Retrospective assessment of human exposures to low dose ionizing radiation using Electron Paramagnetic Resonance (EPR) dosimetry with tooth enamel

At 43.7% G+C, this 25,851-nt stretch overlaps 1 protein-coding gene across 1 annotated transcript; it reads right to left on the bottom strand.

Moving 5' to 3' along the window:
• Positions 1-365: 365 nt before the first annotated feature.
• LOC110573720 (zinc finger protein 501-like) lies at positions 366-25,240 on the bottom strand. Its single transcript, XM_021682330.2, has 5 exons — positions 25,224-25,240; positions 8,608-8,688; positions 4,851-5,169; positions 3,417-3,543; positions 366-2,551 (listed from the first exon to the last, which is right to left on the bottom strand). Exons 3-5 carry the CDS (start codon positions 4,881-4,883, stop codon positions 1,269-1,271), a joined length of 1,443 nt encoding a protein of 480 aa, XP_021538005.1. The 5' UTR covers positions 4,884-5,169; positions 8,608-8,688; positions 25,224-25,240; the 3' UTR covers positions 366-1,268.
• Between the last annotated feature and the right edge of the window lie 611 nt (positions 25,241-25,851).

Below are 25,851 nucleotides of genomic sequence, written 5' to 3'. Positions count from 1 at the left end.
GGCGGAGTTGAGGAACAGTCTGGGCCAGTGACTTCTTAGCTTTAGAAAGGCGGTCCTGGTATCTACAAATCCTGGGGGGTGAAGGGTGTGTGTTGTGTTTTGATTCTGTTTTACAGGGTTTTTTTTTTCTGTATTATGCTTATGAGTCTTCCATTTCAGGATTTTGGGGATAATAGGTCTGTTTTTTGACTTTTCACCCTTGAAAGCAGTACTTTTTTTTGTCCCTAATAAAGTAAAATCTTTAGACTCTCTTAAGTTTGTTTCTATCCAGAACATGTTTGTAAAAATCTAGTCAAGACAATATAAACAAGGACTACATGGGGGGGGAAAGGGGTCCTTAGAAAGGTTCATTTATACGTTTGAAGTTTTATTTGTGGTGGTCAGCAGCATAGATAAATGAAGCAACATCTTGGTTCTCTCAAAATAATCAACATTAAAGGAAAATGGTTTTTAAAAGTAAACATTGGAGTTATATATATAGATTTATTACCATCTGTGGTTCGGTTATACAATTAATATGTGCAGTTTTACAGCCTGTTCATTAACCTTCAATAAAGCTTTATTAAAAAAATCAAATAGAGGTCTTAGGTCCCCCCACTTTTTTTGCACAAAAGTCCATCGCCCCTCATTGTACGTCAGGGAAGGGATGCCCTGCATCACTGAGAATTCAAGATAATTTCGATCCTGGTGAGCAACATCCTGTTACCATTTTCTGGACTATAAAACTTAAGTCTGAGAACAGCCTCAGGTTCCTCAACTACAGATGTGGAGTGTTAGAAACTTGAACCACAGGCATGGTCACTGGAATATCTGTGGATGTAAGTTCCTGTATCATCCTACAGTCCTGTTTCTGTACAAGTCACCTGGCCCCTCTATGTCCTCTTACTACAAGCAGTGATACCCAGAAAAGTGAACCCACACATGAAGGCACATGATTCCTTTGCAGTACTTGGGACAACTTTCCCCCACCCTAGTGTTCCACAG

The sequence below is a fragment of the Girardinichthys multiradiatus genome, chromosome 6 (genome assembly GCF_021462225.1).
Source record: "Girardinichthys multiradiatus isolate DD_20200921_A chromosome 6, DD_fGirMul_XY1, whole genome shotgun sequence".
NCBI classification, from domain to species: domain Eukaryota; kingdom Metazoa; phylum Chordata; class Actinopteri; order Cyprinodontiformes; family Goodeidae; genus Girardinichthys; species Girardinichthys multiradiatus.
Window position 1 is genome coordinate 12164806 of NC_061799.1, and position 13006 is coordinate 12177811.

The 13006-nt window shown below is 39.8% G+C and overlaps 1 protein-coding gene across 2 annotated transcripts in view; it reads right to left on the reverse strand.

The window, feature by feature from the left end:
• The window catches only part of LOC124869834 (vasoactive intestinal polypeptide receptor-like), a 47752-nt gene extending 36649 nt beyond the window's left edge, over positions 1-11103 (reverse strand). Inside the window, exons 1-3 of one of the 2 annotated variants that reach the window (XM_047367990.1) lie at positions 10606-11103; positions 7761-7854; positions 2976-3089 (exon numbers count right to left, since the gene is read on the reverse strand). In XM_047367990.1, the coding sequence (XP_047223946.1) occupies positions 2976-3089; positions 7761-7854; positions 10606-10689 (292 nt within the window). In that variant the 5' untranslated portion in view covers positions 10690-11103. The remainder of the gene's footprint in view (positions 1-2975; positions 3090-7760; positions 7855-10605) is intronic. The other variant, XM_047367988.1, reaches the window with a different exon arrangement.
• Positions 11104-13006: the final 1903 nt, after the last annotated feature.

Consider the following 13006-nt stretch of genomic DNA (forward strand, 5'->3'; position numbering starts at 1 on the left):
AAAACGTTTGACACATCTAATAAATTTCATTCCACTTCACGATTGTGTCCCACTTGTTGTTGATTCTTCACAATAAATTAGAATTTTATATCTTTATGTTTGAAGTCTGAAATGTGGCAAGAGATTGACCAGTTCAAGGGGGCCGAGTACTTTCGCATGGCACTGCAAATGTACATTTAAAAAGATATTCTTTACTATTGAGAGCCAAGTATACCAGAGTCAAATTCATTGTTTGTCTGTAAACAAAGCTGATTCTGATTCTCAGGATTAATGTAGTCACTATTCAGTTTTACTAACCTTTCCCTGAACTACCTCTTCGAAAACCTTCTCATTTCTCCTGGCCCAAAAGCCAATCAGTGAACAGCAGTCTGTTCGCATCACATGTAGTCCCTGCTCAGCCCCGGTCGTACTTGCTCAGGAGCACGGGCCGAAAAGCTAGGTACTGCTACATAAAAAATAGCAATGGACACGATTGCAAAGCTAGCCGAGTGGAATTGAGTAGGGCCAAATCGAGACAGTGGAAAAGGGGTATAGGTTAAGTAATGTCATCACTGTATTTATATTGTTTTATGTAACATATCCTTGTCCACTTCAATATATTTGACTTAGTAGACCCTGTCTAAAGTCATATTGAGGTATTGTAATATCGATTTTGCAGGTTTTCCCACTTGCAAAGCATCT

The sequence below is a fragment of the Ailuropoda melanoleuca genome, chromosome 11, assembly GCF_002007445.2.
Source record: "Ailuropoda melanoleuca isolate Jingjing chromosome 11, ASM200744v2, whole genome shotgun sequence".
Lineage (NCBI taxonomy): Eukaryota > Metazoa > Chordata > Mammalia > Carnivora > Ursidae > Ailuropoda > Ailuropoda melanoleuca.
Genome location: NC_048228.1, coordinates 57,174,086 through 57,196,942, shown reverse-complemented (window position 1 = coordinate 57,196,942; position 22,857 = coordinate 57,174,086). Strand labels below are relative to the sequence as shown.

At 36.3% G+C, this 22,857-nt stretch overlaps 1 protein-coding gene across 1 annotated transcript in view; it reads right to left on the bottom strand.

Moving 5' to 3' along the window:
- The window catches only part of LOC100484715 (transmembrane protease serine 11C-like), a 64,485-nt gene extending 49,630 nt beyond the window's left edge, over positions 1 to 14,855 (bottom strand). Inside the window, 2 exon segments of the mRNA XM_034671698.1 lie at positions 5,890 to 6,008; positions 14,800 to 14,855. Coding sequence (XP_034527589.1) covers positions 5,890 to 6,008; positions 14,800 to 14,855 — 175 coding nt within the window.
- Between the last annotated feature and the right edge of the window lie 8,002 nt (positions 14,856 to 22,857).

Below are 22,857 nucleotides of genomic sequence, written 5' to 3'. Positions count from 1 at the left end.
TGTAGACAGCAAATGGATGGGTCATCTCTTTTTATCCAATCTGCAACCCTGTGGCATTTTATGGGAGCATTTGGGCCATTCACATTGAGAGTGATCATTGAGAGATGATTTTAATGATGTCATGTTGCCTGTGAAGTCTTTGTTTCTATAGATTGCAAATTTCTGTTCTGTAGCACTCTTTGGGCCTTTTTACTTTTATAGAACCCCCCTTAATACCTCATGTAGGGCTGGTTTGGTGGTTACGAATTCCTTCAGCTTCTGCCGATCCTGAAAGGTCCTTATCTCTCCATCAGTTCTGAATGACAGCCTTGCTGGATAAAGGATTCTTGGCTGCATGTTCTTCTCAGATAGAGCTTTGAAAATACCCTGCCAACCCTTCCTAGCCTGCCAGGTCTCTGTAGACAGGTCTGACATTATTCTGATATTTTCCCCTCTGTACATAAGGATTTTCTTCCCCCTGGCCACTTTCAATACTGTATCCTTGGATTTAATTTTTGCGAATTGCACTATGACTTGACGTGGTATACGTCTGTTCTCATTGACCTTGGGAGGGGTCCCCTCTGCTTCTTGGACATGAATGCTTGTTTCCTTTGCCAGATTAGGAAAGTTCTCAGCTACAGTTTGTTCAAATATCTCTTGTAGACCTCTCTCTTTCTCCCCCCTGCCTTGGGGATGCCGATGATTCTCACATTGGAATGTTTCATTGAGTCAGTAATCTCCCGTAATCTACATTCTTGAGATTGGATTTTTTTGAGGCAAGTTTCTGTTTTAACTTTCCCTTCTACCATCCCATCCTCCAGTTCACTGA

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This study collected the extracted teeth from people of different ages in the Durham region and analyzed them using the X-band CW EPR spectroscopy. The total dose rate from the natural and anthropogenic sources was 1.9721 mSv/year. The anthropogenic dose rate from the various sources was 0.6341 mSv/year, about 47.39% of the natural background dose (1.338 mSv/year) in Durham Region, Ontario. The combined anthropogenic doses from these sources were lower than the local background dose in Durham Region, Ontario, and lower than the regulatory annual effective dose limit of 1 mSv/year in Canada. These data demonstrated that the background doses to the public are lower than the regulatory limit. There is a minimal risk to the public from the anthropogenic doses in Durham Region populations. The dose contribution of the nuclear generating stations is small in Durham Region, Ontario. So, the excess anthropogenic doses could be from diagnostic radiology, nuclear medicines, radiation therapy, and other industrial uses of radiation or radioactive materials, but further study would be needed for conclusions about this region's situation. At the same time, there are more chances of providing deciduous teeth for the low dose (10 - 100 mGy) reconstruction in the actual radiation accidents or chronic exposures. To this end, this study used the dose spiking technique in alanine, where a low dose down to 20 mGy was measured with reasonable precision and accuracy. The same method was used in deciduous teeth for measuring low doses, which was challenging to measure precisely using the conventional EPR methods. The measurement accuracy and reproducibility in the deciduous teeth enamel were significantly higher in that dose range than the conventional methods. Thus, this method can solve the measurement problems associated with low doses and is helpful for retrospective and accident dosimetry. Finally, this study concluded that the total anthropogenic doses in the teeth of Durham Region residents were lower than the regulatory limits. The dose spiking technique can be used to measure low doses in tooth enamel for retrospective and accident dosimetry.